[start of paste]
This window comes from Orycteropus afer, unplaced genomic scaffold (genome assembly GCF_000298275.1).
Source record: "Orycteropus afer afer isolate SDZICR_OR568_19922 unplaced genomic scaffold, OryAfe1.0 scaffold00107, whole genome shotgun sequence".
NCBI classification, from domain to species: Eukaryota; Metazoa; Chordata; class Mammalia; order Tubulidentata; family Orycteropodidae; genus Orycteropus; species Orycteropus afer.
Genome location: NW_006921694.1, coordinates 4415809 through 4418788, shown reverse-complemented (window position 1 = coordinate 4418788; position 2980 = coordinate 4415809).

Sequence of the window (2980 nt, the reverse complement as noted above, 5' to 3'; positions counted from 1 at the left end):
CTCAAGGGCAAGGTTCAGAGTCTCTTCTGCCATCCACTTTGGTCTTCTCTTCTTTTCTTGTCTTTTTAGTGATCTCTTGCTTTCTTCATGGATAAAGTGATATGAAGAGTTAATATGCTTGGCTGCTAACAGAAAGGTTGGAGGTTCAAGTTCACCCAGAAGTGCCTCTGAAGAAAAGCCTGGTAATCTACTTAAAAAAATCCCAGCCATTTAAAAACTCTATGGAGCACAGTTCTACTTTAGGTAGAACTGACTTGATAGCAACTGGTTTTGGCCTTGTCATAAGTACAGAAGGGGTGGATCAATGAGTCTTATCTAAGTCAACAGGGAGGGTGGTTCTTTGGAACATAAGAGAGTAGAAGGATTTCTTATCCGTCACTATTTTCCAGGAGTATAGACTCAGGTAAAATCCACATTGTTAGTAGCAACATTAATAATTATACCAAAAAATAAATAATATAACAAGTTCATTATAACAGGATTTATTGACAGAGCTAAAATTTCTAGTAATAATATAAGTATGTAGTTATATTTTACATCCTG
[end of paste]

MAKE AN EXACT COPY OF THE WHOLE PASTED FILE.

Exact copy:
This window comes from Orycteropus afer, unplaced genomic scaffold (genome assembly GCF_000298275.1).
Source record: "Orycteropus afer afer isolate SDZICR_OR568_19922 unplaced genomic scaffold, OryAfe1.0 scaffold00107, whole genome shotgun sequence".
NCBI classification, from domain to species: Eukaryota; Metazoa; Chordata; class Mammalia; order Tubulidentata; family Orycteropodidae; genus Orycteropus; species Orycteropus afer.
Genome location: NW_006921694.1, coordinates 4415809 through 4418788, shown reverse-complemented (window position 1 = coordinate 4418788; position 2980 = coordinate 4415809).

Sequence of the window (2980 nt, the reverse complement as noted above, 5' to 3'; positions counted from 1 at the left end):
CTCAAGGGCAAGGTTCAGAGTCTCTTCTGCCATCCACTTTGGTCTTCTCTTCTTTTCTTGTCTTTTTAGTGATCTCTTGCTTTCTTCATGGATAAAGTGATATGAAGAGTTAATATGCTTGGCTGCTAACAGAAAGGTTGGAGGTTCAAGTTCACCCAGAAGTGCCTCTGAAGAAAAGCCTGGTAATCTACTTAAAAAAATCCCAGCCATTTAAAAACTCTATGGAGCACAGTTCTACTTTAGGTAGAACTGACTTGATAGCAACTGGTTTTGGCCTTGTCATAAGTACAGAAGGGGTGGATCAATGAGTCTTATCTAAGTCAACAGGGAGGGTGGTTCTTTGGAACATAAGAGAGTAGAAGGATTTCTTATCCGTCACTATTTTCCAGGAGTATAGACTCAGGTAAAATCCACATTGTTAGTAGCAACATTAATAATTATACCAAAAAATAAATAATATAACAAGTTCATTATAACAGGATTTATTGACAGAGCTAAAATTTCTAGTAATAATATAAGTATGTAGTTATATTTTACATCCTG